08/03/2016: San Jacinto College students 'AIMing' for algebra, by Cheryl P. Rose, Chron - "For community college students, mathematics is a key barrier to completion of degrees and certificates. . . Delayed completion of college algebra is a big red flag." Even students whose skills are deemed college-ready can struggle, with only 42 percent at San Jacinto College earning grades higher than a C last year. For students whose math background is weaker, building up the skills to even register for algebra could take several semesters of developmental math. Enter AIM (Acceleration in Mathematics), a compressed mathematics course that teaches developmental math skills and college-level algebra in one semester.
College Completion
college completion
08/12/2016: Falling completion rates may jeopardize institutional value, by Jarrett Carter, Education Dive - The best solution for many of these campuses is to forge partnerships with community colleges or for-profit schools, in order to seemingly contract out remediation responsibility to schools with lower outcome expectations. This will hurt graduation rates since transfer students do not count to completion yield, but it does produce tuition revenue and allows for different strategy in recruitment and retention efforts for high achieving students.
08/09/2016: University of Memphis Program Helps Students Cross the Finish Line, by ACE - Granting credit for prior learning (CPL) is a central component of the program's strategy to spur students to complete their degrees, with about 70 percent of the credit hours generated through the program coming from CPL options such as ACE credit recommendations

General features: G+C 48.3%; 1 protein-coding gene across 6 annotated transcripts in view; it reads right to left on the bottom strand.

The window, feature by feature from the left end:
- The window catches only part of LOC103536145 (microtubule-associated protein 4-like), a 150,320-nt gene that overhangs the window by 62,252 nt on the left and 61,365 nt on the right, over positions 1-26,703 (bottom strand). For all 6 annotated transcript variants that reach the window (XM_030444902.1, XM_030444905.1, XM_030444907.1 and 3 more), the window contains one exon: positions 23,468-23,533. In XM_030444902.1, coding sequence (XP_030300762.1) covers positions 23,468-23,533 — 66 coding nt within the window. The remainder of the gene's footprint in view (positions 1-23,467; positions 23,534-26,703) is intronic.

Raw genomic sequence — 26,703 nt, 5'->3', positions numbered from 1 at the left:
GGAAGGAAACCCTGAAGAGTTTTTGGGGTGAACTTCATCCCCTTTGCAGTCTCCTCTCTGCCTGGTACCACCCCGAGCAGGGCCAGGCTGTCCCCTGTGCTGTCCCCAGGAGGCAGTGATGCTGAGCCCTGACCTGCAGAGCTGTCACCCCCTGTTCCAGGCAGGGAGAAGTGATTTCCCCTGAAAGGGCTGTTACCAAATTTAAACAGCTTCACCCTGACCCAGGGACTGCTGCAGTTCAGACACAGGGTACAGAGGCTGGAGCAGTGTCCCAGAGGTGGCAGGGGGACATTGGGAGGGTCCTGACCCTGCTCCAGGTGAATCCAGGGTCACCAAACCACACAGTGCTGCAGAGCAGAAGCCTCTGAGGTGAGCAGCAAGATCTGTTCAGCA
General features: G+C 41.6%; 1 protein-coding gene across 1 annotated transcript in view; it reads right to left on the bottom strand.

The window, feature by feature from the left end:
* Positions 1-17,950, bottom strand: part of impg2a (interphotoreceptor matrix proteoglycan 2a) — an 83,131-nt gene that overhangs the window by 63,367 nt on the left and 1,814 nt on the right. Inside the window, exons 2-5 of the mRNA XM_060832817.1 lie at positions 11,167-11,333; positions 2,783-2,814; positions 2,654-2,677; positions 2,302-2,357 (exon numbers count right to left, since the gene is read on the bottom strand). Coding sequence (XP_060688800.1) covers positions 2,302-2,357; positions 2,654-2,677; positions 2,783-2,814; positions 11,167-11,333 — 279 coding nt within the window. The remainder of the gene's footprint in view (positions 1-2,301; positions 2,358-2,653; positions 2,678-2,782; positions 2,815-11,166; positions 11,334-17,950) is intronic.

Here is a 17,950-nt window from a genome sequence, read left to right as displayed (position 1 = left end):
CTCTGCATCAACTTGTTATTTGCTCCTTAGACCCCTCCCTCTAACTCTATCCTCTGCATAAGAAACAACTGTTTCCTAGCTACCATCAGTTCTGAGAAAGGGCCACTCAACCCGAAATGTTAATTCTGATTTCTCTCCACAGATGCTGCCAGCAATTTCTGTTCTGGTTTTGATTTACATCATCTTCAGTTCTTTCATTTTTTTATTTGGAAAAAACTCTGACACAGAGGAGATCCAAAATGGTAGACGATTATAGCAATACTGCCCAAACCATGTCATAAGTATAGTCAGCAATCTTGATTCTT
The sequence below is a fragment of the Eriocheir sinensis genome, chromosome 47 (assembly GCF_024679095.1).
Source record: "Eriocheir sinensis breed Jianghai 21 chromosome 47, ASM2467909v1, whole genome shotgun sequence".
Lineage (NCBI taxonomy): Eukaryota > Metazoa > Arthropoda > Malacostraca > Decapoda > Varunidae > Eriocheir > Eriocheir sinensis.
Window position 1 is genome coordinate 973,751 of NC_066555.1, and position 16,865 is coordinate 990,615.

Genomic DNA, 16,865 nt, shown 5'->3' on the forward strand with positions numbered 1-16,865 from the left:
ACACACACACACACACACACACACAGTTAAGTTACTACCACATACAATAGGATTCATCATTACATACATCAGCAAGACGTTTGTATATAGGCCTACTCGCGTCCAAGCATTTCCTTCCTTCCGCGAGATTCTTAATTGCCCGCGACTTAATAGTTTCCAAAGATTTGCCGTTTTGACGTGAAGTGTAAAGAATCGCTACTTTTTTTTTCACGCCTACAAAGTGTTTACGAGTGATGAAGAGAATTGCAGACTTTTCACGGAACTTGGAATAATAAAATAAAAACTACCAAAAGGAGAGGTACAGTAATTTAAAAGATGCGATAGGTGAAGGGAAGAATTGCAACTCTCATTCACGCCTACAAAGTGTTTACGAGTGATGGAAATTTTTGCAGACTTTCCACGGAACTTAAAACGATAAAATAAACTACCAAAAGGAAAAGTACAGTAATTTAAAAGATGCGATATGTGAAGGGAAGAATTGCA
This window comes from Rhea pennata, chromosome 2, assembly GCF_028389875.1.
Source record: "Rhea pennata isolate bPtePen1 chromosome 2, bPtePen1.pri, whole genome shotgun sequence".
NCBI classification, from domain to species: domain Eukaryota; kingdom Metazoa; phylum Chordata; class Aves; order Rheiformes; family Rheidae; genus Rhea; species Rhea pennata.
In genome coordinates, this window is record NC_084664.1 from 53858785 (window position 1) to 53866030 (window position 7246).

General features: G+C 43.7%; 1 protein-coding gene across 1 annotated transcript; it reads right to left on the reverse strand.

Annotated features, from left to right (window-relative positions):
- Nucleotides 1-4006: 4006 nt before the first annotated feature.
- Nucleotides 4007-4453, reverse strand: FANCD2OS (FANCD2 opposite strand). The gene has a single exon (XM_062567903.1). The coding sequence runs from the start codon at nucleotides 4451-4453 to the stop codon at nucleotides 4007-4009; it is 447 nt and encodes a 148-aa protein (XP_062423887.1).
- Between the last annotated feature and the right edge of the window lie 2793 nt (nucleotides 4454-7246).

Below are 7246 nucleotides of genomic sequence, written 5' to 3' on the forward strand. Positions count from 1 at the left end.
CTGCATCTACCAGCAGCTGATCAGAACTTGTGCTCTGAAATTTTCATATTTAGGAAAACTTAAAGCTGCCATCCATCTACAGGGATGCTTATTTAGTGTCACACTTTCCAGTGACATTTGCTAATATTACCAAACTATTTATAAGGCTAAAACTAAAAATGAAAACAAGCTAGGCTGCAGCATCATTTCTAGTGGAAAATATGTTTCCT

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Workforce Development
08/18/2016: The Most Serious Skills Gap of All, by Liz Ryan, Forbes - Here's the problem. Skills gaps are imaginary. Just because a hiring manager says that they want a person who can fly and sing Italian opera while they're writing code does not mean that such people exist, and certainly not for the designated salary. Strong leaders operate in the real world.

08/16/2016: Training programs promise good jobs without college degrees. Can they deliver?, by Lonnie Shekhtman, Christian Science Monitor - Called "sector-based" or "skills-based" training, this model - of finding out what jobs community businesses need to fill and training people for them - has the potential to re-invigorate workforce development at a precarious time in the country's economy, supporters say. According to employers and economists, there aren't enough workers with the right skills to fill the plethora of jobs, from machinists to health technicians, that don't require a college degree. That's why twenty-one states now use sector-based training to plug those skills gaps in their local labor markets. 
Technology Adoption
08/17/2016: E-Counseling 2.0: Can a new wave of virtual guidance help?, by Chris Berdick, The Hechinger Report -The American School CounselorAssociation recommends no more than 250 students per guidance counselor, but the nationwide average is nearly twice that. For years, College Possible has tried to bridge the counseling gap for low-income students with two-hours of after-school college prep, held twice a week at partner schools and led by recent college graduates from AmeriCorps. They've had success, but doing everything on-site limited their reach.